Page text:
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Lookup NU author(s): Professor John-Paul TaylorORCiD
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Copyright © 2023 Wolters Kluwer Health, Inc. All rights reserved.INTRODUCTION: Lewy body dementia (LBD) is common, yet under-recognized and under-researched. To plan studies with the highest impact, engagement of the community personally affected by these conditions is essential. METHODS: A web-based survey of people living with LBD and current and former caregivers of people with LBD queried research priorities through forced ranking and exploration of burden of LBD symptoms. Specific caregiving needs in LBD and perceptions of research participation were also investigated. RESULTS: Between April 7, 2021 and July 1, 2021, 984 responses were recorded. Top research priorities included disease-modifying therapies and improved disease detection and staging. People with LBD were interested in pathophysiology and more bothered by motor symptoms; caregivers were interested in risk factors and symptomatic therapies and more bothered by neuropsychiatric symptoms. Few available LBD treatments and resources were rated as helpful, and many valuable services were never received. Previous participation in LBD research was infrequent, but interest was high. DISCUSSION: People with LBD and caregivers highlighted the need for research across all aspects of LBD, from pathophysiology and disease modification to prognosis, education, symptomatic treatments, and caregiver support. Funders should increase support for all aspects of LBD research to target the many needs identified by individuals and families living with LBD.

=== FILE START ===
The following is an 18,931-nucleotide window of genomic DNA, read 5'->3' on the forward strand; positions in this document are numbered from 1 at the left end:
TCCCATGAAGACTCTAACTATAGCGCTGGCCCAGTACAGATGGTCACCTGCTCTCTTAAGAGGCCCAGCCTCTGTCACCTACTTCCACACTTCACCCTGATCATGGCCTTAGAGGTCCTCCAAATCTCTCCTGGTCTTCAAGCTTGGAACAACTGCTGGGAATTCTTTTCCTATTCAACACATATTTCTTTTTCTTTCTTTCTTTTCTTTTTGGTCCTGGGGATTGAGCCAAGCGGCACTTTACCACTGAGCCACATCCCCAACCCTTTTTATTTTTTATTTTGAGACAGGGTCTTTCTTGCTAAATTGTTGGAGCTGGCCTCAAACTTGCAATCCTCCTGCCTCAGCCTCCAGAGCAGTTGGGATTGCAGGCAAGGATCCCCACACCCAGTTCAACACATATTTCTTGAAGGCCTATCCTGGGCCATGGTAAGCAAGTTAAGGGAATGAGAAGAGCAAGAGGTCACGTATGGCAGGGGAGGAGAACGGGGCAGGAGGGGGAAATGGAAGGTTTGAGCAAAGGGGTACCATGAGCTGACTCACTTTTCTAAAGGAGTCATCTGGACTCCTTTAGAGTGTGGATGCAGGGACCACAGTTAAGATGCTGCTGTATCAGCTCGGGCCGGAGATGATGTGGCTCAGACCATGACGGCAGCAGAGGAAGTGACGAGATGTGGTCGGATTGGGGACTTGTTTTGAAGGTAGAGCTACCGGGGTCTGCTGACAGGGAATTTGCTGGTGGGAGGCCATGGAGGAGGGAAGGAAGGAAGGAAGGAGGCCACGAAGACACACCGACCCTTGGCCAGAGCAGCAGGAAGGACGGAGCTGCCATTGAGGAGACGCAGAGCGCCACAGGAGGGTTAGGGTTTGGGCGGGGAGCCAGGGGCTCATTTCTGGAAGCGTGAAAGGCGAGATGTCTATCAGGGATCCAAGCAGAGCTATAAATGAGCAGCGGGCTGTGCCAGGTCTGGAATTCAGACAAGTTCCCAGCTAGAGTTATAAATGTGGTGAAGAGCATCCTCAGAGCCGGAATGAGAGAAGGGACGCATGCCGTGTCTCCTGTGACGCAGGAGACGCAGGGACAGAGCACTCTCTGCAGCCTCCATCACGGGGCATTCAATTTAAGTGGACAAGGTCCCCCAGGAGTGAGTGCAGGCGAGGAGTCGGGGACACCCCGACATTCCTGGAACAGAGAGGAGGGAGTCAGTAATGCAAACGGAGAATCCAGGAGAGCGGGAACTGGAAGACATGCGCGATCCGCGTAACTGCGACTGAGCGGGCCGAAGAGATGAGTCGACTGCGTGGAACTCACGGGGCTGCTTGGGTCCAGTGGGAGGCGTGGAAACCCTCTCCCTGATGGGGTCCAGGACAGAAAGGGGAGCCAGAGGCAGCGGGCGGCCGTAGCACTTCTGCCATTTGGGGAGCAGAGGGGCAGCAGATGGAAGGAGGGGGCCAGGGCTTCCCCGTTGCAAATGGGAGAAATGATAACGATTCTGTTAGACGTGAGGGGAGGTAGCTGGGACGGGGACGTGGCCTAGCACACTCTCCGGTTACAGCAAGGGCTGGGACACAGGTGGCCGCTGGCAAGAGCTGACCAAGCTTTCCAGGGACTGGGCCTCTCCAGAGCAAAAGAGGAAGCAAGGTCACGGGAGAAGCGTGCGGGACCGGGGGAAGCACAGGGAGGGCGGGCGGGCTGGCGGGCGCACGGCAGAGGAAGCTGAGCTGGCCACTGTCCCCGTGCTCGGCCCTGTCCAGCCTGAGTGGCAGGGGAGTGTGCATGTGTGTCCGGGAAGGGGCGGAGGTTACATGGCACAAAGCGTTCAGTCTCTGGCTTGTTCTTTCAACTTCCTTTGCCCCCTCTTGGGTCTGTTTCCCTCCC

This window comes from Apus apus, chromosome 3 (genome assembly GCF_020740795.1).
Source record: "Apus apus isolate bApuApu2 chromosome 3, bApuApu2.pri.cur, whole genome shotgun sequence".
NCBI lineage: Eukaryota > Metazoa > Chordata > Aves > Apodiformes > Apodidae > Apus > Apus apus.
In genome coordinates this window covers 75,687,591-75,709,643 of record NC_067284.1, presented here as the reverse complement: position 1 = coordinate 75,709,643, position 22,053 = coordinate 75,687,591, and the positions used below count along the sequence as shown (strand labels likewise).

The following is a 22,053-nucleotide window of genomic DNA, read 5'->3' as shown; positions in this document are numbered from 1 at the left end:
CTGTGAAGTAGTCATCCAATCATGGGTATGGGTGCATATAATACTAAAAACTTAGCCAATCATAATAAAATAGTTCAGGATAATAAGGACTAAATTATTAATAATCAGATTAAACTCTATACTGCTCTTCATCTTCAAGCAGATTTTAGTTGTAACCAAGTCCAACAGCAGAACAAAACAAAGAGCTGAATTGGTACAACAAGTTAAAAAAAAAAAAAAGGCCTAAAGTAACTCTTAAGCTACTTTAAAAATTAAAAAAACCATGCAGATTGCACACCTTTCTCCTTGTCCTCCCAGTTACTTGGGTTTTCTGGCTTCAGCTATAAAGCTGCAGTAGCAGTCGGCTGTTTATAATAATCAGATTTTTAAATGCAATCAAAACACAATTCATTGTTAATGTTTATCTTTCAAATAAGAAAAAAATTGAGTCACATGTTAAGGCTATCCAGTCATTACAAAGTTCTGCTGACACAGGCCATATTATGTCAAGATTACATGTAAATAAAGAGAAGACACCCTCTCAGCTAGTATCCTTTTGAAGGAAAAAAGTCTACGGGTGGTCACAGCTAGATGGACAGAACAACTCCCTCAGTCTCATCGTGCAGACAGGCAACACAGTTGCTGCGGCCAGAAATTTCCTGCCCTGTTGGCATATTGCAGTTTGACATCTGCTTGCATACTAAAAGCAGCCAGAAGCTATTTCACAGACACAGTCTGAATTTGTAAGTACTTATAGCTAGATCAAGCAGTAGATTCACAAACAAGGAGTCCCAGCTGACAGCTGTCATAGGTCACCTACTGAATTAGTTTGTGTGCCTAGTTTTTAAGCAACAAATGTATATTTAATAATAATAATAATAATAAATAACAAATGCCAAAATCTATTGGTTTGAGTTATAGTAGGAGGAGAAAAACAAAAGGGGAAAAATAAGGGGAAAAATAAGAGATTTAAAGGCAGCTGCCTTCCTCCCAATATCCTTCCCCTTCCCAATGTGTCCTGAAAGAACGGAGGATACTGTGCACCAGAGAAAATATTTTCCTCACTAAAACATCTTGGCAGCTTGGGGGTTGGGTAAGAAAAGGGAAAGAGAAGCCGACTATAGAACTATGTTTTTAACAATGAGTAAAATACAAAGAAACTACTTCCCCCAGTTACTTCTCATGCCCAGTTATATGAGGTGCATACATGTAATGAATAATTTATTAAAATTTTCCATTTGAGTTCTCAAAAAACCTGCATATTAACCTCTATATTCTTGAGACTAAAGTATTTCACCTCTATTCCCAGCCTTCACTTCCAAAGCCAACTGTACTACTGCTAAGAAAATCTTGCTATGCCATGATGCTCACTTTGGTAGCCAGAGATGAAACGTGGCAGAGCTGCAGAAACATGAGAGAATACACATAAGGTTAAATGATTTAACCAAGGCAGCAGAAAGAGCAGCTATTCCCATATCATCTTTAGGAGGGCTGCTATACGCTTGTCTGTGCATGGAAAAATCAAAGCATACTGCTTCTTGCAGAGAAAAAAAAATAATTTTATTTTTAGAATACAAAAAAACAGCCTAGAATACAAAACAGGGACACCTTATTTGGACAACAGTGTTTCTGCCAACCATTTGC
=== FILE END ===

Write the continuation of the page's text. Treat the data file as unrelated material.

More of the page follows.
Author(s): Holden SK, Bedenfield N, Taylor AS, Bayram E, Schwilk C, Fleisher J, Duda J, Shill H, Paulson HL, Stacy K, Wood J, Corsentino P, Sha SJ, Litvan I, Irwin DJ, Quinn JF, Goldman JG, Amodeo K, Taylor J-P, Boeve BF, Armstrong MJ
Publication type: Article
Publication status: Published
Journal: Alzheimer Disease and Associated Disorders
Print publication date: 01/01/2023
Online publication date: 23/02/2023
Acceptance date: 01/12/2022
ISSN (print): 0893-0341
ISSN (electronic): 1546-4156
Publisher: Lippincott Williams & Wilkins
PubMed id: 36821177
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